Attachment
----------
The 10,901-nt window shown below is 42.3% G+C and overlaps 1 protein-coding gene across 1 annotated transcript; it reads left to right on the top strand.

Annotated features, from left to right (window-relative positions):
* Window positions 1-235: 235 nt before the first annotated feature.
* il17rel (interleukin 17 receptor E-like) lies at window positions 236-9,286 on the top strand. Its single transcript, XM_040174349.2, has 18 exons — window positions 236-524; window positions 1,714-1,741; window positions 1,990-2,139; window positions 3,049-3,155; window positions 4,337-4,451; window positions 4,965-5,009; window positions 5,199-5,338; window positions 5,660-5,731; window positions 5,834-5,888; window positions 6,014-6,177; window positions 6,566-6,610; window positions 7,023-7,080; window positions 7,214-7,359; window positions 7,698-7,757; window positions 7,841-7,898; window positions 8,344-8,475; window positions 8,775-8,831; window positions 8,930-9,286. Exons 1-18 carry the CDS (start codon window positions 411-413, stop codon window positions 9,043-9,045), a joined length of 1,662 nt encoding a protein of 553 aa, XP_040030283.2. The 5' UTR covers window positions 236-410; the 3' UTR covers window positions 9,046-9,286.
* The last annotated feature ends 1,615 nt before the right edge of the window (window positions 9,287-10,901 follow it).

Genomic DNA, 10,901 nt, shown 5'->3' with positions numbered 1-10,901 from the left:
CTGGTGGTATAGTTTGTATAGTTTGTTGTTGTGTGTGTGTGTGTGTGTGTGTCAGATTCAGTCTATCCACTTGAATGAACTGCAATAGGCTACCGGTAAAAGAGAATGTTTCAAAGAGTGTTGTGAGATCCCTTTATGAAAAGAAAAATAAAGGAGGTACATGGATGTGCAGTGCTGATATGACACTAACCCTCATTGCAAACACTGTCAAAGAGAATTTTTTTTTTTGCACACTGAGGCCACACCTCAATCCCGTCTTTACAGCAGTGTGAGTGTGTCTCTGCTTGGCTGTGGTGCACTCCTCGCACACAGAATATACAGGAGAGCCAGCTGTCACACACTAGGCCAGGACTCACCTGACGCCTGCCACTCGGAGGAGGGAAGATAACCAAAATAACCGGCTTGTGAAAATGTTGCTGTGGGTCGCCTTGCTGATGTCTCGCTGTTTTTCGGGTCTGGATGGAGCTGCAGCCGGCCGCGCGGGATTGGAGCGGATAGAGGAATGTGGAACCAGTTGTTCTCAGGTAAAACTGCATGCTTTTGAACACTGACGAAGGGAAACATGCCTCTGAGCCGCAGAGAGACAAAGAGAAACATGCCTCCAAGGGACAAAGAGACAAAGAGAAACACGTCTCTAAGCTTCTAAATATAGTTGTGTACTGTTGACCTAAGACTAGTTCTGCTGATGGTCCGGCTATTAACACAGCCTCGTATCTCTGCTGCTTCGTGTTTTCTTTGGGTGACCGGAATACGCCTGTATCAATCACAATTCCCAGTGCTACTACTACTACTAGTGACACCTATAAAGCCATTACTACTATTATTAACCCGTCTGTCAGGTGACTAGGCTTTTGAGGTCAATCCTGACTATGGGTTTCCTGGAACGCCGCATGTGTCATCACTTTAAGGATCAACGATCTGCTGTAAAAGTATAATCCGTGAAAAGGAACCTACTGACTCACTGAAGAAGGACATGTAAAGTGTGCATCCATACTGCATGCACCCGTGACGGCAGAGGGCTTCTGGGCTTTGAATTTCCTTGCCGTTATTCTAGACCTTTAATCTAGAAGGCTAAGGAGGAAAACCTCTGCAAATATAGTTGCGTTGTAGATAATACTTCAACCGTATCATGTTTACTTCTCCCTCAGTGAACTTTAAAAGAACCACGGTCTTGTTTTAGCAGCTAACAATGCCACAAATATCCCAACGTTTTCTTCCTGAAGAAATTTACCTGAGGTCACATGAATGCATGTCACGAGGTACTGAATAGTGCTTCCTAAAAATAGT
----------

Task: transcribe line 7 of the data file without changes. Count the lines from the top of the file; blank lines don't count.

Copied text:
CTGGTGGTATAGTTTGTATAGTTTGTTGTTGTGTGTGTGTGTGTGTGTGTGTCAGATTCAGTCTATCCACTTGAATGAACTGCAATAGGCTACCGGTAAAAGAGAATGTTTCAAAGAGTGTTGTGAGATCCCTTTATGAAAAGAAAAATAAAGGAGGTACATGGATGTGCAGTGCTGATATGACACTAACCCTCATTGCAAACACTGTCAAAGAGAATTTTTTTTTTTGCACACTGAGGCCACACCTCAATCCCGTCTTTACAGCAGTGTGAGTGTGTCTCTGCTTGGCTGTGGTGCACTCCTCGCACACAGAATATACAGGAGAGCCAGCTGTCACACACTAGGCCAGGACTCACCTGACGCCTGCCACTCGGAGGAGGGAAGATAACCAAAATAACCGGCTTGTGAAAATGTTGCTGTGGGTCGCCTTGCTGATGTCTCGCTGTTTTTCGGGTCTGGATGGAGCTGCAGCCGGCCGCGCGGGATTGGAGCGGATAGAGGAATGTGGAACCAGTTGTTCTCAGGTAAAACTGCATGCTTTTGAACACTGACGAAGGGAAACATGCCTCTGAGCCGCAGAGAGACAAAGAGAAACATGCCTCCAAGGGACAAAGAGACAAAGAGAAACACGTCTCTAAGCTTCTAAATATAGTTGTGTACTGTTGACCTAAGACTAGTTCTGCTGATGGTCCGGCTATTAACACAGCCTCGTATCTCTGCTGCTTCGTGTTTTCTTTGGGTGACCGGAATACGCCTGTATCAATCACAATTCCCAGTGCTACTACTACTACTAGTGACACCTATAAAGCCATTACTACTATTATTAACCCGTCTGTCAGGTGACTAGGCTTTTGAGGTCAATCCTGACTATGGGTTTCCTGGAACGCCGCATGTGTCATCACTTTAAGGATCAACGATCTGCTGTAAAAGTATAATCCGTGAAAAGGAACCTACTGACTCACTGAAGAAGGACATGTAAAGTGTGCATCCATACTGCATGCACCCGTGACGGCAGAGGGCTTCTGGGCTTTGAATTTCCTTGCCGTTATTCTAGACCTTTAATCTAGAAGGCTAAGGAGGAAAACCTCTGCAAATATAGTTGCGTTGTAGATAATACTTCAACCGTATCATGTTTACTTCTCCCTCAGTGAACTTTAAAAGAACCACGGTCTTGTTTTAGCAGCTAACAATGCCACAAATATCCCAACGTTTTCTTCCTGAAGAAATTTACCTGAGGTCACATGAATGCATGTCACGAGGTACTGAATAGTGCTTCCTAAAAATAGT